- Early intervention clinical services, such as medical and psychology services for employees that are struggling to cope with the new normal.
Injurynet is supported by its network of providers with over 6,500 doctors, psychologists and physiotherapists across 2,900 locations. If you would like additional support for your business and workplace as you look transition safely through and beyond COVID-19, contact the Injurynet team on 1300 574 040 or email email@example.com.
As we all look to recovery beyond COVID-19 and businesses look to adapt and adopt the nationals COVID-19 safe workplace principles, consider giving your workplace a strategic advantage with the support of Injurynet.
National COVID-19 safe workplace principles, from Safe Work Australia.
As at 25 April, 2020
Recognising that the COVID-19 pandemic is a public health emergency, that all actions in respect of COVID-19 should be founded in expert health advice and that the following principles operate subject to the measures agreed and implemented by Governments through the National Cabinet process.
- All workers, regardless of their occupation or how they are engaged, have the right to a healthy and safe working environment.
- The COVID-19 pandemic requires a uniquely focused approach to work health and safety (WHS) as it applies to businesses, workers and others in the workplace.
- To keep our workplaces healthy and safe, businesses must, in consultation with workers, and their representatives, assess the way they work to identify, understand and quantify risks and to implement and review control measures to address those risks.
- As COVID-19 restrictions are gradually relaxed, businesses, workers and other duty holders must work together to adapt and promote safe work practices, consistent with advice from health authorities, to ensure their workplaces are ready for the social distancing and exemplary hygiene measures that will be an important part of the transition.
- Businesses and workers must actively control against the transmission of COVID-19 while at work, consistent with the latest advice from the Australian Health Protection Principal Committee, including considering the application of a hierarchy of appropriate controls where relevant.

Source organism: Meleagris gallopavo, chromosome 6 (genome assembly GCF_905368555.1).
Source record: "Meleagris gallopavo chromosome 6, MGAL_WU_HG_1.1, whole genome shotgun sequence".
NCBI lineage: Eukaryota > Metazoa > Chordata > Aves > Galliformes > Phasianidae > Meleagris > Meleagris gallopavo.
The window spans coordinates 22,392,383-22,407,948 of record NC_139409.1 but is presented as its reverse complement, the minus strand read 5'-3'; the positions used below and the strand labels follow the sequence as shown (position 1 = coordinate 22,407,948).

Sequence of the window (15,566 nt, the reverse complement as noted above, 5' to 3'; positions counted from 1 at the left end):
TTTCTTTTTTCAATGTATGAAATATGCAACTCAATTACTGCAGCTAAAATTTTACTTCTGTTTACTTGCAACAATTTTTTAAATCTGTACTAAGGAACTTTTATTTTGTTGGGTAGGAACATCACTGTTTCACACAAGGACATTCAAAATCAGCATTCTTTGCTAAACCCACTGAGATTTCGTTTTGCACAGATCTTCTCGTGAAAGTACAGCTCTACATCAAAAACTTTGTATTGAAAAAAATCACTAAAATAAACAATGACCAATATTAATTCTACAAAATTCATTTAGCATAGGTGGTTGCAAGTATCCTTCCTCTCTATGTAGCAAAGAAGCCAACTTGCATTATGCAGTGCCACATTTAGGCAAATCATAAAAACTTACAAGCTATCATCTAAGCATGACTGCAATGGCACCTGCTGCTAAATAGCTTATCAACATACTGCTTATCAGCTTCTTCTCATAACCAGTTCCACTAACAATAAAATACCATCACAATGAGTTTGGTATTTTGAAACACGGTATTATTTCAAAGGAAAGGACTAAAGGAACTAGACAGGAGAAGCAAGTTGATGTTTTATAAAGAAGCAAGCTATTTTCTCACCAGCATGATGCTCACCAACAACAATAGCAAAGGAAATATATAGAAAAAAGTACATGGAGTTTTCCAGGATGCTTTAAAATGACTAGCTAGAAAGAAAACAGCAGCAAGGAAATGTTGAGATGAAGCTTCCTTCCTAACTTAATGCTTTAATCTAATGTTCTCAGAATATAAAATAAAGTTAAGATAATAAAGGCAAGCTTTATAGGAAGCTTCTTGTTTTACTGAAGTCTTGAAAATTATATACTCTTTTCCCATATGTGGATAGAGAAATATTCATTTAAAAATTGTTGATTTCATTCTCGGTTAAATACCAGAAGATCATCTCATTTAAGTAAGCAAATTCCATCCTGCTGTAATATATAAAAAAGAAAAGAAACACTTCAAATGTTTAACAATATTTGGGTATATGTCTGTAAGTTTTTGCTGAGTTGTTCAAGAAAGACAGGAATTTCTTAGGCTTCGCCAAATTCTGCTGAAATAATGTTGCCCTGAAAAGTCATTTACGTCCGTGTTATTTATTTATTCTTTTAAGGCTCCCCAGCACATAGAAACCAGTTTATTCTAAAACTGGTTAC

- Businesses and workers must prepare for the possibility that there will be cases of COVID-19 in the workplace and be ready to respond immediately, appropriately, effectively and efficiently, and consistent with advice from health authorities.
- Existing state and territory jurisdiction of WHS compliance and enforcement remains critical. While acknowledging individual variations across WHS laws mean approaches in different parts of the country may vary, to ensure business and worker confidence, a commitment to a consistent national approach is key, including a commitment to communicating what constitutes best practice in prevention, mitigation and response to the risks presented by COVID-19.
- Safe Work Australia (SWA), through its tripartite membership, will provide a central hub of WHS guidance and tools that Australian workplaces can use to successfully form the basis of their management of health and safety risks posed by COVID-19.
- States and territories ultimately have the role of providing advice, education, compliance and enforcement of WHS and will leverage the use of the SWA central hub in fulfilling their statutory functions.
- The work of the National COVID-19 Coordination Commission will complement the work of SWA, jurisdictions and health authorities to support industries more broadly to respond to the COVID-19 pandemic appropriately, effectively and safely.